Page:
4. Promoting Work
In his book Defending the Free Market, Rev. Robert Sirico writes that jobs are the best anti-poverty program. “[T]he past 200 years have seen the astounding rise of billions of the world’s population out of abject poverty. … What rescued hundreds of millions of people from the direst poverty? Simple, humdrum business.” Continuing, Sirico notes, “[B]etween 1800 and 1950, the proportion of the world’s population living in dire poverty halved, and from 1950 to 1980 it halved again. … Economic freedom and business enterprise lift people out of poverty; the absence of freedom and enterprise traps people in poverty.”
Economists at the Brookings Institution put it rather simply: If you work full-time, have a high school education, and wait until you are married to have children, you have a 2 percent chance of being poor. Each of these elements — family, faith, education, and work — combine to give people the tools, the incentives, and the support to rise out of poverty, to improve their standard of living, and, finally being freed from financial hardship, to pursue spiritual goods. By actively promoting and pursuing these goods — these foundational elements of human flourishing that respect human dignity and offer purpose and direction — we can help prevent poverty before it begins. In so doing, we will fulfill one of our most primary Christian duties: to care for the least among us.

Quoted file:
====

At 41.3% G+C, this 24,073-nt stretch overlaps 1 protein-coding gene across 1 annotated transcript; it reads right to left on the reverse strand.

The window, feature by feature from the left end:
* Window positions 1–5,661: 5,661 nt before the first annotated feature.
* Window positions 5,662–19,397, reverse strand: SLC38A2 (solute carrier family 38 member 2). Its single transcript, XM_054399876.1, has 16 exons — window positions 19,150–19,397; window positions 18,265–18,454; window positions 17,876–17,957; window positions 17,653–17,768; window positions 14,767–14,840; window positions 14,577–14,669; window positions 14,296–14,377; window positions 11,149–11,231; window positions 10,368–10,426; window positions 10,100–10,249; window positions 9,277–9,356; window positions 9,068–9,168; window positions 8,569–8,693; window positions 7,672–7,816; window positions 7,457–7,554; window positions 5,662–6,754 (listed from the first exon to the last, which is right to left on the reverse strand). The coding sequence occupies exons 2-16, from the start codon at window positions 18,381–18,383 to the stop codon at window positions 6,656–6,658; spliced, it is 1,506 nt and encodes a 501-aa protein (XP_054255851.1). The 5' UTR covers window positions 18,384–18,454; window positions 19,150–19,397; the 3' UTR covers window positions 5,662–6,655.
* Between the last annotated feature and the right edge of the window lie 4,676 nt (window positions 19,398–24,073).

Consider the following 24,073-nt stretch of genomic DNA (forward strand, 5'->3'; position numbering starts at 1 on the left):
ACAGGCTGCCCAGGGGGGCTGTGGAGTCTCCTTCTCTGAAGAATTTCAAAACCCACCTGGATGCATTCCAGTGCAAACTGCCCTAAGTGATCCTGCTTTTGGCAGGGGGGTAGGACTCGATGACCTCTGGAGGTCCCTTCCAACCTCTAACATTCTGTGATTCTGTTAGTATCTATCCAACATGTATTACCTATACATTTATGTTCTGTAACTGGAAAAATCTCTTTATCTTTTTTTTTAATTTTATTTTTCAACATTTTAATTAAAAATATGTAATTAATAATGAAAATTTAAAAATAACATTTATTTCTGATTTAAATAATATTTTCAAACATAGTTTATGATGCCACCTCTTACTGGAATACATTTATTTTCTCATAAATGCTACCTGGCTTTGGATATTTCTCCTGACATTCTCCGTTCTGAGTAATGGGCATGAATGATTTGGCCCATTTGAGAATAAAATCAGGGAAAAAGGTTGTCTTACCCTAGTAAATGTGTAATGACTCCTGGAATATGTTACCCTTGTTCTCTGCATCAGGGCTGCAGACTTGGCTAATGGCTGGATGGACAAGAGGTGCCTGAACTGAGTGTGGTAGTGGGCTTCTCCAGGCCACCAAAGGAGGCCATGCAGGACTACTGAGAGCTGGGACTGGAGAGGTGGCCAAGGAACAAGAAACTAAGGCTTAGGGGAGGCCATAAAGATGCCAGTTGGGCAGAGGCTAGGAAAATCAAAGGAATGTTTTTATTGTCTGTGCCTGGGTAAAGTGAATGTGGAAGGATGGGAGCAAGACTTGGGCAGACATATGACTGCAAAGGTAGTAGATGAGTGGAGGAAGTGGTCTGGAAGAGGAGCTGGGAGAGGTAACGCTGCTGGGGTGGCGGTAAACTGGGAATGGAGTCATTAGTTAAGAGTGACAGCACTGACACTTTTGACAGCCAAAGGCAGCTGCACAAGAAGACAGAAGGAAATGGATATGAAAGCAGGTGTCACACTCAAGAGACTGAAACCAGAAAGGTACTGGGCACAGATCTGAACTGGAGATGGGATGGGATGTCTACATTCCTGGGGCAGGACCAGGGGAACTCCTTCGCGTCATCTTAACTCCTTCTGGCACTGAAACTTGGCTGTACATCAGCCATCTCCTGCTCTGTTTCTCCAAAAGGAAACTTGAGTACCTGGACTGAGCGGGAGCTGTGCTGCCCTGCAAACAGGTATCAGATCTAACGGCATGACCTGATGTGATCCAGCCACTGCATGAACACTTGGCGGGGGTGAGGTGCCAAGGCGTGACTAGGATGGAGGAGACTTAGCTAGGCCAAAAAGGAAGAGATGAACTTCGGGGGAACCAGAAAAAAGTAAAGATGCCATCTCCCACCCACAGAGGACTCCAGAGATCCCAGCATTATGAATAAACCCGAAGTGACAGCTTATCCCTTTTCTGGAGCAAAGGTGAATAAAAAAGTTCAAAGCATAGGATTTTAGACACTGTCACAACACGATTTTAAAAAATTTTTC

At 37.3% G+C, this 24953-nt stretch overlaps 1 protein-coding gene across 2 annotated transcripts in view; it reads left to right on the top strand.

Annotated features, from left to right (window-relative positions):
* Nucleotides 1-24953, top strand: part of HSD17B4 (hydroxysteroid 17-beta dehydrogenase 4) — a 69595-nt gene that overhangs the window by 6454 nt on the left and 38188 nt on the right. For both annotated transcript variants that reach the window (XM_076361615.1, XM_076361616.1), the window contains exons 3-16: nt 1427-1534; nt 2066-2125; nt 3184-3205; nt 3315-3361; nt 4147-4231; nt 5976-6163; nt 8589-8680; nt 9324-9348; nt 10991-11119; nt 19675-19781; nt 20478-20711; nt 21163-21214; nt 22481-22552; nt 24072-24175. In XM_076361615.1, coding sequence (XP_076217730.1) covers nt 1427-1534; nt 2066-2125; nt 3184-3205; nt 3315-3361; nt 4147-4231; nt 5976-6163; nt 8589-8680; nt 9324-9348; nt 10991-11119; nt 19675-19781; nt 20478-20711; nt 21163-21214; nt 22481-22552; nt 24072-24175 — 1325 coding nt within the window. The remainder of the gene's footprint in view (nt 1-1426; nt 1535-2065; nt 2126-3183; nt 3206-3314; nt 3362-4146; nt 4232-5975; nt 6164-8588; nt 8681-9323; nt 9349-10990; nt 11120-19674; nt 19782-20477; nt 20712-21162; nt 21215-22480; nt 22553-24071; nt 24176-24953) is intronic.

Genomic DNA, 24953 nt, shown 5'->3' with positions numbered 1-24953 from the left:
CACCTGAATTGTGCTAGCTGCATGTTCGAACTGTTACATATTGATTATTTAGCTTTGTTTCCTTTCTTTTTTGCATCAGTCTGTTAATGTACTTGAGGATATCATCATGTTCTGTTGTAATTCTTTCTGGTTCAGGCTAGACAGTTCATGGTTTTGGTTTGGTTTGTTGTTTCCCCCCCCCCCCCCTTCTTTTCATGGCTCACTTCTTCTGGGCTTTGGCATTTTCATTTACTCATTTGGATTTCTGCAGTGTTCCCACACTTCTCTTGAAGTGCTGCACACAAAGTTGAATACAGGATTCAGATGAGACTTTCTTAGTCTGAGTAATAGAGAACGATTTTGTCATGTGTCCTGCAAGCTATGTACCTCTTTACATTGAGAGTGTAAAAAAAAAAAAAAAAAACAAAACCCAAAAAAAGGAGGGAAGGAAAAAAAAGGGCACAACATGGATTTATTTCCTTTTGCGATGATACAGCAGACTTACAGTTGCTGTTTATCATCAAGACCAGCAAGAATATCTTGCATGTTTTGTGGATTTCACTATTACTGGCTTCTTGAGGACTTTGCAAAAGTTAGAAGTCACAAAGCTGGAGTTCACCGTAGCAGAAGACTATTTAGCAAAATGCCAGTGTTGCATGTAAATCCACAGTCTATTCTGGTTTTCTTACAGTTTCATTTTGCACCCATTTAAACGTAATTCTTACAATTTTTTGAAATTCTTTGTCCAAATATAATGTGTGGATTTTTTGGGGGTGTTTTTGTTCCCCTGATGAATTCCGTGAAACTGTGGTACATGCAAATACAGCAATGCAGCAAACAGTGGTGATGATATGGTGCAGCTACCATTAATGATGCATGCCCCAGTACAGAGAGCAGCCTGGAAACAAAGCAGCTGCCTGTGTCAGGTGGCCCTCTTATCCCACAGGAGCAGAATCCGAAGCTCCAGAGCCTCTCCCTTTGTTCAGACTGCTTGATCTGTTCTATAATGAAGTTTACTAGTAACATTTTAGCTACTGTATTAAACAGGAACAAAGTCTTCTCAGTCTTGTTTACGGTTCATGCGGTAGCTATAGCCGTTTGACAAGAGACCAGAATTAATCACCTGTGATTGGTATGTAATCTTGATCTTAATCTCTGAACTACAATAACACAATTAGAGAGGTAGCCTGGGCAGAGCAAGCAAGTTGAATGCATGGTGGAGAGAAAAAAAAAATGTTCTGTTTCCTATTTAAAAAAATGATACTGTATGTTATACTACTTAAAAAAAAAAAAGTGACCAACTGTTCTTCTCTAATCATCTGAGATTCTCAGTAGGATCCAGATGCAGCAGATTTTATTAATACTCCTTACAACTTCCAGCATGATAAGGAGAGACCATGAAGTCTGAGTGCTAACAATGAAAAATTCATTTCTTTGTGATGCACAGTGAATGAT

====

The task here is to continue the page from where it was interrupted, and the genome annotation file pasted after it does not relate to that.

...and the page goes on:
- Robert A. Sirico, Defending the Free Market: The Moral Case for a Free Economy (Washington, DC: Regenery Publishing, Inc., 2012), p.48,49
- Thomas Sowell, Basic Economics: A Common Sense Guide to the Economy (New York, NY: Basic Books, 2011), p.220